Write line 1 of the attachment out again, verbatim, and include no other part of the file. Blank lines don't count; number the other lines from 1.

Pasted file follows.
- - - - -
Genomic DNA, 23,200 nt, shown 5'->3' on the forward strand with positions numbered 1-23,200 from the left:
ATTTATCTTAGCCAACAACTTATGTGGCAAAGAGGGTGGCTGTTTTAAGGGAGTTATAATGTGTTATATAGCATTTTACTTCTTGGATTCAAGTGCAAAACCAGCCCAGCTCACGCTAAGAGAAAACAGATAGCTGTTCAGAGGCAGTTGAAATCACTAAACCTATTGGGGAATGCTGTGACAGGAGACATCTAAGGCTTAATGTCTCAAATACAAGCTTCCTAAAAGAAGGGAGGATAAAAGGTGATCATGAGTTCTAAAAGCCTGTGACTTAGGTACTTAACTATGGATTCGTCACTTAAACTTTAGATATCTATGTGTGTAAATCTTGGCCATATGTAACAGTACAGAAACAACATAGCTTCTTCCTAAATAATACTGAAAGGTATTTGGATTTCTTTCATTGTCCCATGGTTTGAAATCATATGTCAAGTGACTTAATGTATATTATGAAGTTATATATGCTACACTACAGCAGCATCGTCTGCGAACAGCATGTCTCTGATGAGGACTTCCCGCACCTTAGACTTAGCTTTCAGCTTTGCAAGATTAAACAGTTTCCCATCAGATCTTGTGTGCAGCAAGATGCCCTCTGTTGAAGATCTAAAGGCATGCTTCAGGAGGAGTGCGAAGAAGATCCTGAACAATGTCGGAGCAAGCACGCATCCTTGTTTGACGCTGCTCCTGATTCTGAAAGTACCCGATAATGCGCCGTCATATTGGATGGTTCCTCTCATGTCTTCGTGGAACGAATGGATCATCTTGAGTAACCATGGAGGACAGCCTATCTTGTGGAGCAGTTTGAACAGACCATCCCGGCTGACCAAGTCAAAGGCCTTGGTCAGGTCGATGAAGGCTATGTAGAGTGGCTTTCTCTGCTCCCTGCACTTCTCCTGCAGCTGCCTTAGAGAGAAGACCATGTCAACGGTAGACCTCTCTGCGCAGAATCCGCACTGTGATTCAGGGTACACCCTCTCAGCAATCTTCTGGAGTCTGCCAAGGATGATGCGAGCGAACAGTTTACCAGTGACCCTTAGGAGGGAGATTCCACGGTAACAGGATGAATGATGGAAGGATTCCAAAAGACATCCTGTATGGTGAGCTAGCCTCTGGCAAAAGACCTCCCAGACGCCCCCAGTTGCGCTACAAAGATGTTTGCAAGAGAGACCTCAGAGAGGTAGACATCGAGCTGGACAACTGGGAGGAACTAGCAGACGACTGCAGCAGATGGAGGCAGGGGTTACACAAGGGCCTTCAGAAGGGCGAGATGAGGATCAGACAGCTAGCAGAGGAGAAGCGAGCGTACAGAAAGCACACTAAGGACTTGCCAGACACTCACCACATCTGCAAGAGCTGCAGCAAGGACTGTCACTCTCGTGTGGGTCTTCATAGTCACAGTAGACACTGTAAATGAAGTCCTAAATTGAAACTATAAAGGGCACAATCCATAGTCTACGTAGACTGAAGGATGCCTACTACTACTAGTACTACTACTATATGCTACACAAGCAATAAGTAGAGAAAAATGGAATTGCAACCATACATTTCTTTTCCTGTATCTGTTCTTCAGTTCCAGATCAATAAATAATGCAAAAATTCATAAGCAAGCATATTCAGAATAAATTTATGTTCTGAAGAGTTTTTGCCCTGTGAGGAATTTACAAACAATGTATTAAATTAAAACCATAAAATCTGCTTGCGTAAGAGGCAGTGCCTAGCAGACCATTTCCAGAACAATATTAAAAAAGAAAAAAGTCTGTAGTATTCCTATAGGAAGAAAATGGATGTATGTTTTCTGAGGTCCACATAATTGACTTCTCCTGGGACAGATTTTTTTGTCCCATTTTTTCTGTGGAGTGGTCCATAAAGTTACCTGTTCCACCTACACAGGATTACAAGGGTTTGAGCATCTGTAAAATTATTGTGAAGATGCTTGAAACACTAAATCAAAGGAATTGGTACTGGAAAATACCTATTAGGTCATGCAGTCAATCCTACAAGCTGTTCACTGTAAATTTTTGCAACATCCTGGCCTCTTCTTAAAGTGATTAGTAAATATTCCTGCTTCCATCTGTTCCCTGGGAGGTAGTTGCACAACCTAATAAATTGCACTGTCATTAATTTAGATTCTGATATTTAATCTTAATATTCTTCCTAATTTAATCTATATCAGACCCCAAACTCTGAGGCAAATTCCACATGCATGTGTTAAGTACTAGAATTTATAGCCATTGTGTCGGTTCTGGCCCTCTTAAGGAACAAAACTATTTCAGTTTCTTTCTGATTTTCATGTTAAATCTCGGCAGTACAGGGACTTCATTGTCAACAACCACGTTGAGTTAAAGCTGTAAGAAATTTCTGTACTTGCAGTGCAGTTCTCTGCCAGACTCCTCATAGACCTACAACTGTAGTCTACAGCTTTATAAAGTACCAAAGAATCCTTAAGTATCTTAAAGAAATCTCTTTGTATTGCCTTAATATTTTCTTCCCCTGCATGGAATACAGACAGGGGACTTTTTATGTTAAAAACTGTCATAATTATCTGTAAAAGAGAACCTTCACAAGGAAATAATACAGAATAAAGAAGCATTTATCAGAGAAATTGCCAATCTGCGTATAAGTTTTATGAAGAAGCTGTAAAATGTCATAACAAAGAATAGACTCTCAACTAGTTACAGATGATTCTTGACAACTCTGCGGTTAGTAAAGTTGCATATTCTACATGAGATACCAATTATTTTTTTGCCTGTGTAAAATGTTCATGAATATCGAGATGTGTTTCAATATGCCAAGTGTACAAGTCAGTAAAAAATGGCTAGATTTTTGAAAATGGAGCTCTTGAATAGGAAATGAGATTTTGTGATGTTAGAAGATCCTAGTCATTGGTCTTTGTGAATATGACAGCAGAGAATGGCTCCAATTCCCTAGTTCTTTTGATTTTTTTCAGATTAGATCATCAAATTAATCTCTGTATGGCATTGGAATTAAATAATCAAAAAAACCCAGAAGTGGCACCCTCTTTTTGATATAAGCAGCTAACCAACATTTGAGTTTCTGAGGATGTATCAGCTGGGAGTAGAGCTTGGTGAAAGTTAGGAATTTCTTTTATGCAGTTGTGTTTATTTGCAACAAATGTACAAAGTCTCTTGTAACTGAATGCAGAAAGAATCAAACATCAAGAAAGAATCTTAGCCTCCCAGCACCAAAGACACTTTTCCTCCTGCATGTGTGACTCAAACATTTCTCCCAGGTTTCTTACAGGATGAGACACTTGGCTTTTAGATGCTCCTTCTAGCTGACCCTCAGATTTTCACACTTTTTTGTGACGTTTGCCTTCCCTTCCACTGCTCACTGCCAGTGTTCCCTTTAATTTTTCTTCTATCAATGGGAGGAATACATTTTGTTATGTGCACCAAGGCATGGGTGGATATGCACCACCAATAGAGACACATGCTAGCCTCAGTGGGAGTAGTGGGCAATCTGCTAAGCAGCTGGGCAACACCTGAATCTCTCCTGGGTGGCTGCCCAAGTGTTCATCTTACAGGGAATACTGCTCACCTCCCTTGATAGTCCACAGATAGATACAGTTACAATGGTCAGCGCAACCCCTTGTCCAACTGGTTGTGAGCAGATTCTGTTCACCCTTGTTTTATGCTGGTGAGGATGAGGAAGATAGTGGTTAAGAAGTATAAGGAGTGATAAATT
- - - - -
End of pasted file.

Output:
Genomic DNA, 23,200 nt, shown 5'->3' on the forward strand with positions numbered 1-23,200 from the left: